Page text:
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Premier scraps plans to boost nuclear energy after Fukushima

Japan will scrap plans to obtain half of its electricity from nuclear power and will instead promote renewable sources and energy conservation.

The Prime Minister, Naoto Kan, said yesterday that as a result of the ongoing nuclear crisis caused by the tsunami damage to the Fukushima Daiichi nuclear power plant, Japan needed to "start from scratch" on its long-term energy policy.

Nuclear plants supply about 30 per cent of Japan's electricity, and the government had planned to raise that to 50 per cent by 2030. Mr Kan said the country's energy policy would now focus on conservation and on renewable energies such as solar, wind and biomass, rather than nuclear and fossil fuels.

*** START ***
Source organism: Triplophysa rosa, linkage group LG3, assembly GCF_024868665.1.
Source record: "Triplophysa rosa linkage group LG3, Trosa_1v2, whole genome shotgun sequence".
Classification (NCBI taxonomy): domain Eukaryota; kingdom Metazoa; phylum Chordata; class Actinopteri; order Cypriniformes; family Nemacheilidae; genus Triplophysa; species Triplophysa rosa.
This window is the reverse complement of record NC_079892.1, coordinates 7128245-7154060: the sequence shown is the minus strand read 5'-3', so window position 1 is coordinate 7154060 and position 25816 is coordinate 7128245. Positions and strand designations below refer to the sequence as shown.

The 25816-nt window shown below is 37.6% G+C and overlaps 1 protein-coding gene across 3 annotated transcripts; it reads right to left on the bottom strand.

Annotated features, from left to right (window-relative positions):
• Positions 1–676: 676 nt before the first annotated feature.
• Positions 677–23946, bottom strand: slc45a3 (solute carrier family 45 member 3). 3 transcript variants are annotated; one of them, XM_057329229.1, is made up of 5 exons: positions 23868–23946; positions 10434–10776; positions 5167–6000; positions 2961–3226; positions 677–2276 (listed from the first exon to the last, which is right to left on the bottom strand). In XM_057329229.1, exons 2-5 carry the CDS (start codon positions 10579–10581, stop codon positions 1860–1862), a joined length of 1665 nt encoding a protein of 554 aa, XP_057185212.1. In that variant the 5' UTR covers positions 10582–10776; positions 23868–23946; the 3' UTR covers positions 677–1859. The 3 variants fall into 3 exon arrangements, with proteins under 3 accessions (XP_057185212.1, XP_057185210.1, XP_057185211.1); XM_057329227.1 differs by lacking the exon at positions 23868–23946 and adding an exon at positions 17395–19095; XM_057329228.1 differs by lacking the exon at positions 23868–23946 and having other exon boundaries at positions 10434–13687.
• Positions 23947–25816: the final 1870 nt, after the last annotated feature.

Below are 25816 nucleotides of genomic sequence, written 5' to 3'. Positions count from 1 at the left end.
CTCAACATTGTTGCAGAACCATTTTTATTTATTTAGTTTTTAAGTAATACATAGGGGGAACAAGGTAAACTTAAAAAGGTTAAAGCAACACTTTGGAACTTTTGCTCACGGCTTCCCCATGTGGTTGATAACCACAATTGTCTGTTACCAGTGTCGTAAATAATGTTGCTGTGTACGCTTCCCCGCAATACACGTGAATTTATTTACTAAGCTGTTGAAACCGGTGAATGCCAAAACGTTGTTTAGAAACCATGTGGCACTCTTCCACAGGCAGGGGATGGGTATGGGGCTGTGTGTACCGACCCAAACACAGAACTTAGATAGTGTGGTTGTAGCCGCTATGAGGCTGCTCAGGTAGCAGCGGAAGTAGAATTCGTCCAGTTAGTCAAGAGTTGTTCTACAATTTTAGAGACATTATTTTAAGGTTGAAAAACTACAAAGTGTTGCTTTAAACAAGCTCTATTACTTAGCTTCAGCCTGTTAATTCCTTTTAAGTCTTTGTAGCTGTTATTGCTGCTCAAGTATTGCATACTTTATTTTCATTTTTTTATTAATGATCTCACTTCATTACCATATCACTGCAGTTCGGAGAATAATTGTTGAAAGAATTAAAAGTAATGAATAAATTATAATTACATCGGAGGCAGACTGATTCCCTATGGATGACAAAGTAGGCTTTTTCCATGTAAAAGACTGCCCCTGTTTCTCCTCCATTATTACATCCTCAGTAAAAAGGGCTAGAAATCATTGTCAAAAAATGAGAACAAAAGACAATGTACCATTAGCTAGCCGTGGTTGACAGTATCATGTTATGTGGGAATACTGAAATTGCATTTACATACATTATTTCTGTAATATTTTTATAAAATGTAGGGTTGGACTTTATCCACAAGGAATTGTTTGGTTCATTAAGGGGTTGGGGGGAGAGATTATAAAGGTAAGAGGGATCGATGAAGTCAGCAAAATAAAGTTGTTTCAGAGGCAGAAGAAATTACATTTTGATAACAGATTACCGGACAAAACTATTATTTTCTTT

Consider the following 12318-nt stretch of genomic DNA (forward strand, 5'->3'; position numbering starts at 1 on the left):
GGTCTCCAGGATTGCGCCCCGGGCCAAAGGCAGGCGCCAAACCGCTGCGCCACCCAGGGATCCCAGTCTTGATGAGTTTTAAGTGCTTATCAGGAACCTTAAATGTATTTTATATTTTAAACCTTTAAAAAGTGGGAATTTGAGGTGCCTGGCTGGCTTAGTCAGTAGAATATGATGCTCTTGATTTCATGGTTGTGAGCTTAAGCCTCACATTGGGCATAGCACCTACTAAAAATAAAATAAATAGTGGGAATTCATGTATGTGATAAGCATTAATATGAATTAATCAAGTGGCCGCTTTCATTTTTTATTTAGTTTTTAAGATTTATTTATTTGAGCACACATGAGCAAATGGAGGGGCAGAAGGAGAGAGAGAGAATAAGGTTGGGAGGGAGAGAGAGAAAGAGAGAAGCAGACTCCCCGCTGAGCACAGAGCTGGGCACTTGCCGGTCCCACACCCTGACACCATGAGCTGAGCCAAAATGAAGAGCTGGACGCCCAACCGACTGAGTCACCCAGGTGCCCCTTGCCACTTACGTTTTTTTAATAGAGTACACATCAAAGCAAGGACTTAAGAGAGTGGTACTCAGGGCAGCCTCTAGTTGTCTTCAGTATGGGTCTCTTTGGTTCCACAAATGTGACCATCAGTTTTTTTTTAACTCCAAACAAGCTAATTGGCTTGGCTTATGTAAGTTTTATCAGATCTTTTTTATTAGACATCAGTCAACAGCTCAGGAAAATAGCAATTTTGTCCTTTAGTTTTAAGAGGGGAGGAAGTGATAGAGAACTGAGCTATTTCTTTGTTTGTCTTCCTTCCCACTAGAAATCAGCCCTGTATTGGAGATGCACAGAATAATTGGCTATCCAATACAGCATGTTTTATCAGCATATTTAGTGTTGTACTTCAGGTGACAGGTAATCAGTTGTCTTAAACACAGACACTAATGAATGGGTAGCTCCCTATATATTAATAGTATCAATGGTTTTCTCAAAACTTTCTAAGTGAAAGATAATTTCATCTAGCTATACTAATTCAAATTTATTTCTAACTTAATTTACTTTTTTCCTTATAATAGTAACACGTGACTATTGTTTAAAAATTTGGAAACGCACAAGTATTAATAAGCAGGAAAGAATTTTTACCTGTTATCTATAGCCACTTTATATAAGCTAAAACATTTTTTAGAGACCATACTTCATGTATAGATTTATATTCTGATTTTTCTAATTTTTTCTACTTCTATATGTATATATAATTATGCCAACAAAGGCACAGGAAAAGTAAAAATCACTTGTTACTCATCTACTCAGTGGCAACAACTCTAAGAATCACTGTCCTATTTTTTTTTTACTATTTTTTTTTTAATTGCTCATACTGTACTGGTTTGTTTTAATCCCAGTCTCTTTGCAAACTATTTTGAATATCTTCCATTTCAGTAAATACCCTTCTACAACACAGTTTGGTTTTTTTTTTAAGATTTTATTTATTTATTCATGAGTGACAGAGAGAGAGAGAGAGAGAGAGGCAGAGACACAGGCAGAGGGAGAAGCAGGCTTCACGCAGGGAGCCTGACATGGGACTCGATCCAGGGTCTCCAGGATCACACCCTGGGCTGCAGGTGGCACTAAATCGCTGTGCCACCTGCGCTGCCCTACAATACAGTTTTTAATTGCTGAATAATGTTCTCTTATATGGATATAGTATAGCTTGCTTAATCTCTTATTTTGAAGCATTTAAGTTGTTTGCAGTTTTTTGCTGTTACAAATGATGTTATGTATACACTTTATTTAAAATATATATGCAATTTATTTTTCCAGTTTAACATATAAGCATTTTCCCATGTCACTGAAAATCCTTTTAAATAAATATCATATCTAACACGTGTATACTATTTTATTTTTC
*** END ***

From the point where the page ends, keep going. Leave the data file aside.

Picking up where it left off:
"We will thoroughly ensure safety for nuclear power generation and make efforts to further promote renewable energy," an area where Japan has lagged, he added. Mr Kan also said he would take a pay cut beginning in June until the Fukushima nuclear crisis is resolved to take responsibility as part of the government that has promoted nuclear energy. He did not specify how much of a pay cut he would take.

"I believe the government bears a major responsibility for having promoted nuclear energy as national policy," Mr Kan said. "I apologise to the people for failing to prevent the nuclear accident."